based on work by Keith Rarick
This document is a revised copy of https://groups.google.com/forum/#!msg/golang-dev/74zjMON9glU/4lWCRDCRZg0J. See that link for the full mailing list thread and context.
This document was formerly stored on Google Docs at https://docs.google.com/document/d/1Bz5-UB7g2uPBdOx-rw5t9MxJwkfpx90cqG9AFL0JAYo/edit.
Based on Keith’s earlier proposal, we propose that, as an experiment for Go 1.5, we add a temporary vendor mode that causes the go command to add these semantics:
If there is a source directory d/vendor, then, when compiling a source file within the subtree rooted at d, import “p” is interpreted as import “d/vendor/p” if that path names a directory containing at least one file with a name ending in “.go”.
When there are multiple possible resolutions, the most specific (longest) path wins.
The short form must always be used: no import path can contain “/vendor/” explicitly.
Import comments are ignored in vendored packages.
The interpretation of an import depends only on where the source code containing that import sits in the tree.
This proposal uses the word “vendor” instead of “external”, because (1) there is at least one popular vendoring tool (gb) that uses “vendor” and none that we know of that use “external”; (2) “external” sounds like the opposite of “internal”, which is not the right meaning; and (3) in discussions, everyone calls the broader topic vendoring. It would be nice not to bikeshed the name.
As an aside, the terms “internal vendoring” and “external vendoring” have been introduced into some discussions, to make the distinction between systems that rewrite import paths and systems that do not. With the addition of vendor directories to the go command, we hope that this distinction will fade into the past. There will just be vendoring.
Update, January 2016: These rules do not apply to the “C” pseudo-package, which is processed earlier than normal import processing. They do, however, apply to standard library packages. If someone wants to vendor (and therefore hide the standard library version of) “math” or even “unsafe”, they can.
Update, January 2016: The original text of the first condition above read “as import “d/vendor/p” if that exists”. It has been adjusted to require that the path name a directory containing at least one file with a name ending in .go, so that it is possible to vendor a/b/c without having the parent directory vendor/a/b hide the real a/b.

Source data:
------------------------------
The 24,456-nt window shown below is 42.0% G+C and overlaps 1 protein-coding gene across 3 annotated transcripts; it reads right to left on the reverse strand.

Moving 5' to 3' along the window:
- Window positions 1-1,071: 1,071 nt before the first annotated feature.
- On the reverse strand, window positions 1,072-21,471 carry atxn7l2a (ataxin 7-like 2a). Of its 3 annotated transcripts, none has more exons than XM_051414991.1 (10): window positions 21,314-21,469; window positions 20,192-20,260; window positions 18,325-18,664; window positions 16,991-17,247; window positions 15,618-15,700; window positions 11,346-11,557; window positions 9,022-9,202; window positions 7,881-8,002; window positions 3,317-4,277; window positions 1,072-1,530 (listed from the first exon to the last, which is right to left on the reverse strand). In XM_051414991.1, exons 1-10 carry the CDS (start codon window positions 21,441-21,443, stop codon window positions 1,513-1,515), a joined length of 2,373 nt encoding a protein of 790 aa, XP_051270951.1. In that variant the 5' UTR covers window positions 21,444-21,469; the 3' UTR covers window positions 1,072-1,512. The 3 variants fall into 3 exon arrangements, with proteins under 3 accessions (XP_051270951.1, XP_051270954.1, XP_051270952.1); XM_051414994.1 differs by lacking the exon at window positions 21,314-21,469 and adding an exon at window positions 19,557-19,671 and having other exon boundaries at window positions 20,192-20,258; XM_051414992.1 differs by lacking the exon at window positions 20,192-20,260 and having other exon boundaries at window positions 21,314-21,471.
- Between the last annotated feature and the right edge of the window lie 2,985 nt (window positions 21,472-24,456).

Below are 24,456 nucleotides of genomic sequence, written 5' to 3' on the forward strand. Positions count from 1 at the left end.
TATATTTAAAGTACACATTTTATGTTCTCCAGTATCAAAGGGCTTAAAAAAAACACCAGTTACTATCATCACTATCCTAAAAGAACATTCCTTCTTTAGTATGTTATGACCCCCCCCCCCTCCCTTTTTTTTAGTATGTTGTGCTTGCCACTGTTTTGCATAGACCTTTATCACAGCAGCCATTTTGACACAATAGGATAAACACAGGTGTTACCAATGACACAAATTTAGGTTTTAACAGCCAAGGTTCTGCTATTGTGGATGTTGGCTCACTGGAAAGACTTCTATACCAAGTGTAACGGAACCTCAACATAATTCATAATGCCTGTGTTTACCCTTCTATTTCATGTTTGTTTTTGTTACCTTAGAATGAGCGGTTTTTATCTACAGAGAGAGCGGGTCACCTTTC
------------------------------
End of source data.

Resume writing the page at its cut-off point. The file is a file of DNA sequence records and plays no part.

The gb project ships an example project called gsftp. It has a gsftp program with three dependencies outside the standard library: golang.org/x/crypto/ssh, golang.org/x/crypto/ssh/agent, and github.com/pkg/sftp.
Adjusting that example to use the new vendor directory, the source tree would look like:
$GOPATH | src/ | | github.com/constabulary/example-gsftp/ | | | cmd/ | | | | gsftp/ | | | | | main.go | | | vendor/ | | | | github.com/pkg/sftp/ | | | | golang.org/x/crypto/ssh/ | | | | | agent/
The file github.com/constabulary/example-gsftp/cmd/gsftp/main.go says:
import ( ... "golang.org/x/crypto/ssh" "golang.org/x/crypto/ssh/agent" "github.com/pkg/sftp" )
Because github.com/constabulary/example-gsftp/vendor/golang.org/x/crypto/ssh exists and the file being compiled is within the subtree rooted at github.com/constabulary/example-gsftp (the parent of the vendor directory), the source line:
is compiled as if it were:
(but this longer form is never written).
So the source code in github.com/constabulary/example-gsftp depends on the vendored copy of golang.org/x/crypto/ssh, not one elsewhere in $GOPATH.
In this example, all the dependencies needed by gsftp are (recursively) supplied in the vendor directory, so “go install” does not read any source files outside the gsftp Git checkout. Therefore the gsftp build is reproducible given only the content of the gsftp Git repo and not any other code. And the dependencies need not be edited when copying them into the gsftp repo. And potential users can run “go get github.com/constabulary/example-gsftp/cmd/gsftp” without needing to have an additional vendoring tool installed or special GOPATH configuration.